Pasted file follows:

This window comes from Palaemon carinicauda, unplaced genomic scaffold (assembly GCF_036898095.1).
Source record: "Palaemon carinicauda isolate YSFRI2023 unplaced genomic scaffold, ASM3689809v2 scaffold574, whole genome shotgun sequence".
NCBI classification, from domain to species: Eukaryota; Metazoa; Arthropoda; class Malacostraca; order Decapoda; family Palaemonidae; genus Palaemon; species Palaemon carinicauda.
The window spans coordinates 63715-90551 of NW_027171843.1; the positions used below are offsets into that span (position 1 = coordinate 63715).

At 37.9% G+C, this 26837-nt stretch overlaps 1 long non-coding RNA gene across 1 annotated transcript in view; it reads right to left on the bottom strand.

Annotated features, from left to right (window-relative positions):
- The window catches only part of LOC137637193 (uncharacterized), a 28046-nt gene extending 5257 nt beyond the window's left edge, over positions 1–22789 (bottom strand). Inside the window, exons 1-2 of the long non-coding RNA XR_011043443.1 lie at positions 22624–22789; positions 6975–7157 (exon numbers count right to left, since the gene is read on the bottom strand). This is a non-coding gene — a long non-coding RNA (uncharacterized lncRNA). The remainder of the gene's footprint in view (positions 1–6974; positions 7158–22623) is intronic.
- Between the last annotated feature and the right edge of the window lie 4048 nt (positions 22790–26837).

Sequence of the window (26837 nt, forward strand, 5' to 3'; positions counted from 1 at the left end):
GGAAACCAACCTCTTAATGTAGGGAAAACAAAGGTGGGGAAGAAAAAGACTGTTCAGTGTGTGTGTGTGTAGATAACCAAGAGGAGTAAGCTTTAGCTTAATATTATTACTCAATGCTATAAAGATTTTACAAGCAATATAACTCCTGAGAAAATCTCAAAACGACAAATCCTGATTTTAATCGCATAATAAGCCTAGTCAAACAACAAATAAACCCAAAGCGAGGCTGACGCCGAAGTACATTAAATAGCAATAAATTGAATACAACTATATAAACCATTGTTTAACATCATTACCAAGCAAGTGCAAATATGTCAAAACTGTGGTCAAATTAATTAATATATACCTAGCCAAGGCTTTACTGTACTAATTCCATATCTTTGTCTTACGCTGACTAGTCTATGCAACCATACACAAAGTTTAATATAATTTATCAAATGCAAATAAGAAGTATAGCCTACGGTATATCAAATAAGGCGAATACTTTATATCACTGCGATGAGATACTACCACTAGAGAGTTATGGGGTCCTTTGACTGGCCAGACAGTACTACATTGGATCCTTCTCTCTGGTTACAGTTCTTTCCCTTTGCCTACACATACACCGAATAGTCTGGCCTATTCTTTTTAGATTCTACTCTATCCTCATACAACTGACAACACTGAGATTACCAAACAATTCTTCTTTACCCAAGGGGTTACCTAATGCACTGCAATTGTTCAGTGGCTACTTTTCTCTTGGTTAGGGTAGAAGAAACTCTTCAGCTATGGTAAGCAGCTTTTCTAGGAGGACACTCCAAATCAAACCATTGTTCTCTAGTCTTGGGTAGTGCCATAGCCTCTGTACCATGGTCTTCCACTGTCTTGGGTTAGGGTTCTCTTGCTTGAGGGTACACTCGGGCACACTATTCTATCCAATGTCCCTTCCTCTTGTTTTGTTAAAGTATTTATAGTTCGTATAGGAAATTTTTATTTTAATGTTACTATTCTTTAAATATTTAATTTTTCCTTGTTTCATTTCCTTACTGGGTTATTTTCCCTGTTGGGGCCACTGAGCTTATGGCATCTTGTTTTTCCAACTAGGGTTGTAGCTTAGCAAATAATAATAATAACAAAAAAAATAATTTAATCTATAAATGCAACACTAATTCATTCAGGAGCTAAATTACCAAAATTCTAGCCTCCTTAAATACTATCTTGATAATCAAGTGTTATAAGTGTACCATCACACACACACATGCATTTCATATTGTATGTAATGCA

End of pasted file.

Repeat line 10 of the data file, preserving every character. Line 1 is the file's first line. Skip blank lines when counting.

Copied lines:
GGAAACCAACCTCTTAATGTAGGGAAAACAAAGGTGGGGAAGAAAAAGACTGTTCAGTGTGTGTGTGTGTAGATAACCAAGAGGAGTAAGCTTTAGCTTAATATTATTACTCAATGCTATAAAGATTTTACAAGCAATATAACTCCTGAGAAAATCTCAAAACGACAAATCCTGATTTTAATCGCATAATAAGCCTAGTCAAACAACAAATAAACCCAAAGCGAGGCTGACGCCGAAGTACATTAAATAGCAATAAATTGAATACAACTATATAAACCATTGTTTAACATCATTACCAAGCAAGTGCAAATATGTCAAAACTGTGGTCAAATTAATTAATATATACCTAGCCAAGGCTTTACTGTACTAATTCCATATCTTTGTCTTACGCTGACTAGTCTATGCAACCATACACAAAGTTTAATATAATTTATCAAATGCAAATAAGAAGTATAGCCTACGGTATATCAAATAAGGCGAATACTTTATATCACTGCGATGAGATACTACCACTAGAGAGTTATGGGGTCCTTTGACTGGCCAGACAGTACTACATTGGATCCTTCTCTCTGGTTACAGTTCTTTCCCTTTGCCTACACATACACCGAATAGTCTGGCCTATTCTTTTTAGATTCTACTCTATCCTCATACAACTGACAACACTGAGATTACCAAACAATTCTTCTTTACCCAAGGGGTTACCTAATGCACTGCAATTGTTCAGTGGCTACTTTTCTCTTGGTTAGGGTAGAAGAAACTCTTCAGCTATGGTAAGCAGCTTTTCTAGGAGGACACTCCAAATCAAACCATTGTTCTCTAGTCTTGGGTAGTGCCATAGCCTCTGTACCATGGTCTTCCACTGTCTTGGGTTAGGGTTCTCTTGCTTGAGGGTACACTCGGGCACACTATTCTATCCAATGTCCCTTCCTCTTGTTTTGTTAAAGTATTTATAGTTCGTATAGGAAATTTTTATTTTAATGTTACTATTCTTTAAATATTTAATTTTTCCTTGTTTCATTTCCTTACTGGGTTATTTTCCCTGTTGGGGCCACTGAGCTTATGGCATCTTGTTTTTCCAACTAGGGTTGTAGCTTAGCAAATAATAATAATAACAAAAAAAATAATTTAATCTATAAATGCAACACTAATTCATTCAGGAGCTAAATTACCAAAATTCTAGCCTCCTTAAATACTATCTTGATAATCAAGTGTTATAAGTGTACCATCACACACACACATGCATTTCATATTGTATGTAATGCA